A Tesla Model S owner charged his car by tapping directly into a power line. The driver, who found himself stranded without a charge, took matters into his own hands rather than call for a tow. He appears to have rigged some sort of method to transfer power from the utility pole to his vehicle without killing himself or causing serious damage to his Model S. Brilliant, or stupid? Take a look for yourself at Autoevolution .
BYD has delivered five electric buses to a transit operator in Kyoto, Japan. This makes it the first Chinese automaker to break into the Japanese market. Kyotokyukou Bus Incorporated will operate the buses, which are powered by iron-phosphate batteries running in-hub motors and have a driving range of over 155 miles mile on a single charge. "The Japanese market has stringent requirements for technology and quality," says BYD's Liu Xueliang. "The delivery of the BYD buses means a great recognition for BYD as well as for China's technology and quality." Read more in the press release below.
Formula E has revealed the circuit for the Berlin ePrix on May 23. The 1.53-mile course consists of 17 turns built within the retired Tempelhof Airport. The Berlin ePrix will also feature off-track entertainment, including eBike stunts and driver autograph sessions. German driver Nick Heidfeld - who was part of a dramatic crash in Formula E's inaugural race - says the Berlin race, is "going to be very special racing in front of my home crowd and I'm really looking forward to it." Heidfeld also said it appears to be "a very twisty and challenging circuit." Read more from Formula E and see the circuit guide.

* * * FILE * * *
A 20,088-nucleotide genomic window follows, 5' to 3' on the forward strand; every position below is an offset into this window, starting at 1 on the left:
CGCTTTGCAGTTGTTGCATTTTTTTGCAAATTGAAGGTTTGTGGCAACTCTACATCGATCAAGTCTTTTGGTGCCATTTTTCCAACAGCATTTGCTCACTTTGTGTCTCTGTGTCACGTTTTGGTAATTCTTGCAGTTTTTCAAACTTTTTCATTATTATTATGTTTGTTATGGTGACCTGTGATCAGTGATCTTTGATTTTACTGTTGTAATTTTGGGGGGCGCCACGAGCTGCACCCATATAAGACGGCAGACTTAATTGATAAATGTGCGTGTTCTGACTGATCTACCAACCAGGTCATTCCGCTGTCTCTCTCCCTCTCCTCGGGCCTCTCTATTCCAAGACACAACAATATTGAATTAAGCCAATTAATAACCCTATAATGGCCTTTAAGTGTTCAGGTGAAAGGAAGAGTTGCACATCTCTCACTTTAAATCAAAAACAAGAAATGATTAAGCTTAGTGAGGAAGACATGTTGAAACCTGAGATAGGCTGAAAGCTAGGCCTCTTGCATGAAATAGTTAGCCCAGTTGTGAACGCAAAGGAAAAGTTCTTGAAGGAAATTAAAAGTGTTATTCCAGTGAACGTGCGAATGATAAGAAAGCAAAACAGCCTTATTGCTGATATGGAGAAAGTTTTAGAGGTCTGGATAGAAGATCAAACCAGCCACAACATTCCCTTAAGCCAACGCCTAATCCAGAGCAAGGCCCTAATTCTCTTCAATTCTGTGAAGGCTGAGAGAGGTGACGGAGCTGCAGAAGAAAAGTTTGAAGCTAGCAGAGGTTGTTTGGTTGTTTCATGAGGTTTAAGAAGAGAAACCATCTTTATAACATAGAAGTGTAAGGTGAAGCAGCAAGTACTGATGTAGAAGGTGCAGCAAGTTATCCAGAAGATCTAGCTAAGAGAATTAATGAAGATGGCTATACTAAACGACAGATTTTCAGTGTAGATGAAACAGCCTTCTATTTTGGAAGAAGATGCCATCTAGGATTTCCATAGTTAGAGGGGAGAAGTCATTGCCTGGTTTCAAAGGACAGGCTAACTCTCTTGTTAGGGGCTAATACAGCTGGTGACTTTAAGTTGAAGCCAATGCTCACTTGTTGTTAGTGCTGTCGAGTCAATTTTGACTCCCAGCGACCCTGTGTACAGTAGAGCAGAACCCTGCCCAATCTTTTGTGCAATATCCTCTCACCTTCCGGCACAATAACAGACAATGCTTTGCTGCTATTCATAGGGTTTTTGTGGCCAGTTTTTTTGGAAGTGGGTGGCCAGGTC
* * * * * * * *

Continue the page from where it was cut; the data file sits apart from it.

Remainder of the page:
KYOTO, Japan, Feb. 23, 2015 /PRNewswire/ -- Kyotokyukou Bus Incorporated has taken delivery of 5 Long Range Battery Electric Buses from industry pioneer BYD Company Ltd. The delivery ceremony held was widely covered as it not only represented electrified public transportation, but also Japan, a nation built on engineering excellence, for the first time acquiring high tech vehicles from their neighbor, China.
The BYD electric buses will be operated in the former Japanese capital of Kyoto, a well known battleground for carbon emissions reduction thanks to the globally renowned Kyoto Protocol. One of Japan's largest transit operations, Kyotokyukou Bus Inc. will take possession of the first 5 BYD Electric Buses. During the ceremony, Sakabe Mitsuo, Director of Kyoto's Ministry of Transportation said, "it's a milestone for Kyoto's public transportation to operate the pure electric buses. The BYD pure electric buses will demonstrate entirely environmentally friendly. We will do more to improve environment quality."
Liu Xueliang, general manager of BYD's Asia pacific auto group also spoke at the event, "The Japanese market has stringent requirements for technology and quality, the delivery of the BYD buses means a great recognition for BYD as well as for China's technology and quality. We believe that BYD electric bus could provide more comfortable and greener transportation experiences to the citizens in Kyoto."
BYD's pure-electric bus employs many advanced technologies developed in-house by BYD's expansive staff of more than 15,000 engineers, such as the advanced environmentally-friendly, Iron-Phosphate (or "Fe") batteries, in-wheel hub motors and regenerative braking system. The break-through Iron-Phosphate battery is fire-safe and non-toxic: there are no caustic materials contained in the battery, no toxic electrolytes or heavy metals and can be completely recycled. The BYD electric bus delivers a host of operational and environmental benefits for public transport riders, operators and people in the community - it is very quiet and ensures a comfortable ride without vibrations, jerks or noise associated with the conventional buses and combustion engines. The bus can also drive for more than 250 km (155 miles) even in heavy city traffic on a single charge. The bus has completed more than 40 million kilometers of "in revenue service" and has been evaluated in many major cities all over the world.